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Immigration reform reactions and effects, Friday Flashback

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WASHINGTON, DC - NOVEMBER 20: U.S. President Barack Obama announces executive actions on U.S. immigration policy during a nationally televised address from the White House, November 20, 2014 in Washington, DC. Obama outlined a plan on Thursday to ease the threat of deportation for about 4.7 million undocumented immigrants. (Photo by Jim Bourg-Pool/Getty Images)
Pool/Getty Images
WASHINGTON, DC - NOVEMBER 20: U.S. President Barack Obama announces executive actions on U.S. immigration policy during a nationally televised address from the White House, November 20, 2014 in Washington, DC. Obama outlined a plan on Thursday to ease the threat of deportation for about 4.7 million undocumented immigrants. (Photo by Jim Bourg-Pool/Getty Images)

On Friday Take Two will discuss reaction to President Obama's immigration reform speech and what it means for different groups and this week in news in the Friday Flashback.

Obama will sign his immigration executive order at Del Sol High School in Las Vegas, where more than 60 percent of students are Hispanic and about 13 percent are English language learners.
Take Two speaks with with two immigrants who have a lot at stake in Obama's immigration reform.
Before President Obama's speech on immigration reform Thursday, California Senator Boxer penned an open letter encouraging executive action.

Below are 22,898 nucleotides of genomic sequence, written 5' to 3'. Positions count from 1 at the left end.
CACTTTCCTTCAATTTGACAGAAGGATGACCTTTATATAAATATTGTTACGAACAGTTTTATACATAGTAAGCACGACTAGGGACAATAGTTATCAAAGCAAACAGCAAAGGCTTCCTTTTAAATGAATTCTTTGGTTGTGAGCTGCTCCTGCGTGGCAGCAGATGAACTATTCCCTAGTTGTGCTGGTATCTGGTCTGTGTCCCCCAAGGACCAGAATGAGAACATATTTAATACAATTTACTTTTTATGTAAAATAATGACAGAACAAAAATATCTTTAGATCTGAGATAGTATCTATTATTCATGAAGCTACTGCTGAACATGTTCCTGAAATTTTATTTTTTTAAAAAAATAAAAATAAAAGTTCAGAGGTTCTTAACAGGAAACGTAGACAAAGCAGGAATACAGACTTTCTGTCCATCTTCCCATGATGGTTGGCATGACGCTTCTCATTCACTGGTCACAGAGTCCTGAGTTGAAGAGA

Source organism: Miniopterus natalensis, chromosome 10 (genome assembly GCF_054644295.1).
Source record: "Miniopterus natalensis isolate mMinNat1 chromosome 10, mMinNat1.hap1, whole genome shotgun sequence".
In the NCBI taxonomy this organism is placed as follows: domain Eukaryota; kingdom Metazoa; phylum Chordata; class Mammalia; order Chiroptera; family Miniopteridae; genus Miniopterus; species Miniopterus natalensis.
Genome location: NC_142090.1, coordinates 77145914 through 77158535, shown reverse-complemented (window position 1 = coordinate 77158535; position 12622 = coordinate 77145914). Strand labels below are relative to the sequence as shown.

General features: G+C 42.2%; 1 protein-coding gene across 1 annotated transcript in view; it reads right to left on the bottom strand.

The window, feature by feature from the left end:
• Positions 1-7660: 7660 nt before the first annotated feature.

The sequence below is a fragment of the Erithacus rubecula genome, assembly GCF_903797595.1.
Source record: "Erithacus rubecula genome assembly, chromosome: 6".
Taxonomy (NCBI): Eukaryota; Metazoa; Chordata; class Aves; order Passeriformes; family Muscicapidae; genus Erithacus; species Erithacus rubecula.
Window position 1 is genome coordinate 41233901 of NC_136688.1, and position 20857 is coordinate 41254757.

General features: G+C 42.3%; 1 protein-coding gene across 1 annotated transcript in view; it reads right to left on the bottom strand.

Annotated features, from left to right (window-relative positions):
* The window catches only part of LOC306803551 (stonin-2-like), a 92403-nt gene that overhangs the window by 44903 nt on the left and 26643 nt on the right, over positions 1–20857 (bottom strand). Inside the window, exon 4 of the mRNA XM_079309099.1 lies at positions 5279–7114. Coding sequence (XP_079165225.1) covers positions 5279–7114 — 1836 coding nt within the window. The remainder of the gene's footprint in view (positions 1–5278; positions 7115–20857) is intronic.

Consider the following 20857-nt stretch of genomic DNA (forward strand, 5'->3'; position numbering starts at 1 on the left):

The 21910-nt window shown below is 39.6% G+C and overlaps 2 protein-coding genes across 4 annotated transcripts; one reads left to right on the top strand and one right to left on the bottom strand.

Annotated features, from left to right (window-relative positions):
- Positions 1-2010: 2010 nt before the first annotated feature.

Sheriff Arpaio, who was one of the proponents behind Arizona's controversial immigration law SB1070, joins Take Two for more.
A former immigration judge says if the president's order is properly enforced by the Department of Homeland Security it could mean a "moderately significant, if not a very significant" decrease in the number of cases that are brought by the government.
Take Two analyzes the week in news: immigration reform, Bill Cosby rape allegations and awaiting a Ferguson grand jury decision.
Tens of thousands of protesters gathered in Mexico City in the latest, and possibly largest, display of anger with President Enrique Pena Nieto Thursday.
UC Regents say if they don't start getting more money from the state, they may have to turn away more Californians and increase out-of-state student enrollment.
The 15th Latin Grammys took place Thursday night after President Obama's immigration remarks. How did music and politics intersect at the show?
Cases often go unreported and unresolved and accused abusers have been allowed to continue coaching child athletes without repercussions, according to journalist Rachel Sturtz, who investigated the issue for Outside Magazine.
Southern California Public Radio's social media producer, Kristen Lepore, writes a weekly column on cheap things to do in LA and she joins Take Two to help us plan.
"The Theory of Everything" examines the life of Stephen Hawking - from his college years and early scientific breakthroughs, through his long struggle with a motor neuron disease. But it's also a love story.
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